New Multnomah County Chair Jeff Cogen
this morning presented his proposed 2010-2011 budget to the board of commissioners, who will now spend a few weeks wrangling with department heads before passing a final spending plan next month.
It was the 10th straight year of budget cuts in Multnomah County, due mainly to declining state revenues that pass through the county and Oregon's screwed-up property tax system
But Cogen, who took office as chair April 1, had a relatively painless delivery birthing his first budget. The county's shortfall this year was $5.4 million. Last year, then-Chair Ted Wheeler
(who was appointed state treasurer in March) had to cut $40 million.
"It's almost a good-news budget, especially compared to last year," Cogen tells WW
. "We were able to keep our head above water."
Cogen says most of the cuts came from administration — including $500,000 sliced from the Department of County Management, $400,000 from facilities maintenance and $250,000 from fleet services.
The sheriff's office is losing one dorm at Inverness Jail, bringing jail beds down to 1,300 total. Other sheriff's programs like the warrant strike team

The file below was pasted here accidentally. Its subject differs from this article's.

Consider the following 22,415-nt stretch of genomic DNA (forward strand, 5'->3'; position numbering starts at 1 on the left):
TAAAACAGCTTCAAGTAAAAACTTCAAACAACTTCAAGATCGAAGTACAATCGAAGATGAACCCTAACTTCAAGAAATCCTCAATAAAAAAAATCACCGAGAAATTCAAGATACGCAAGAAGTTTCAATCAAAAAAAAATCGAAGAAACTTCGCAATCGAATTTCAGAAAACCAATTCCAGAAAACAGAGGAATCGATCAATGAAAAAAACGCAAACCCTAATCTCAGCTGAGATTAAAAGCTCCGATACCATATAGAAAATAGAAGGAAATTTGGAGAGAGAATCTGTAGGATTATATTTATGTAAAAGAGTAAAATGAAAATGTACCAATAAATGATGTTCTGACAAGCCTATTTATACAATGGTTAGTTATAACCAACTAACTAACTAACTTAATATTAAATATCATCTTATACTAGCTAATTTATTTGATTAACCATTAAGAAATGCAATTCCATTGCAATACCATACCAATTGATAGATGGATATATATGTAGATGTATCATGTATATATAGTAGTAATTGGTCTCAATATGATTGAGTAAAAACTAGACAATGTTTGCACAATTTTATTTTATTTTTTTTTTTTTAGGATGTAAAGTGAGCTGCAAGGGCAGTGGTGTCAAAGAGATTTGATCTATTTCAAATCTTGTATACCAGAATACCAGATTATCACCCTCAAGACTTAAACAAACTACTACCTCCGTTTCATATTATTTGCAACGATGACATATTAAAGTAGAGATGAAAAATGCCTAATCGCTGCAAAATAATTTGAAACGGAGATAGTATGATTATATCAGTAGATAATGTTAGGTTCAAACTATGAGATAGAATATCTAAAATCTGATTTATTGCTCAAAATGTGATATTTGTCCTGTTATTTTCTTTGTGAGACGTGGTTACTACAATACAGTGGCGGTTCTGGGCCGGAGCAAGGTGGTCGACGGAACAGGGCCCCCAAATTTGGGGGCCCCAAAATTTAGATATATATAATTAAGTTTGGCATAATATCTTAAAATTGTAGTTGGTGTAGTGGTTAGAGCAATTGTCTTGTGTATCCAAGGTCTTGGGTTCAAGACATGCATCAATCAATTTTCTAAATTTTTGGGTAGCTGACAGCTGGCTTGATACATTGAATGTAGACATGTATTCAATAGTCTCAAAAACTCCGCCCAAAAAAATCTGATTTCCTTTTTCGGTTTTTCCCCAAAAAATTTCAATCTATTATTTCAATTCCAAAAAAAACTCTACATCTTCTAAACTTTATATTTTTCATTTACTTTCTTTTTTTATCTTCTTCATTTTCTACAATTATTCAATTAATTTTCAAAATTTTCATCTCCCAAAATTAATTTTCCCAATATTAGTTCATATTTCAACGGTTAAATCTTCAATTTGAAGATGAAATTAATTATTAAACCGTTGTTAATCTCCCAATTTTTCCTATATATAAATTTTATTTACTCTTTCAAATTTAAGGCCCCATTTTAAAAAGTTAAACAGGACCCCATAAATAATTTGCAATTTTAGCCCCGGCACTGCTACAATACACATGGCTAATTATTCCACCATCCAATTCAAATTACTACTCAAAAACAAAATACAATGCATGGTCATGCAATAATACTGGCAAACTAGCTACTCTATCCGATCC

and the river patrol were saved with one-time money.
Cogen's biggest budget fight is likely to be with Mike Schrunk
, the veteran district attorney who rides into battle each year against the county chair to prevent cuts to his office. He's already claiming he'll be forced to stop prosecuting some misdemenaors, as reported
in The Oregonian
Cogen says he's cutting about $400,000 out of the DA's $25.7 million budget. But with increased federal grants, Cogen says Schrunk's budget is actually increasing from last year, and Schrunk will gain three additional prosecutors at a time when crime rates have declined.
"I don't know why it would be the case that he would have to stop prosecuting crimes," Cogen says. "We didn't want to cut the DA's office, but it's not the case that this is going to be a crisis in public safety."
Cogen added that his budget would expand the access to health and dental care in East County, provide an additional 100,000 meals to low-income kids and open a year-round emergency shelter for homeless families.
"At a time when so many people are in need, we need to protect those services that help the most vulnerable populations," Cogen says. "That was my No. 1 priority."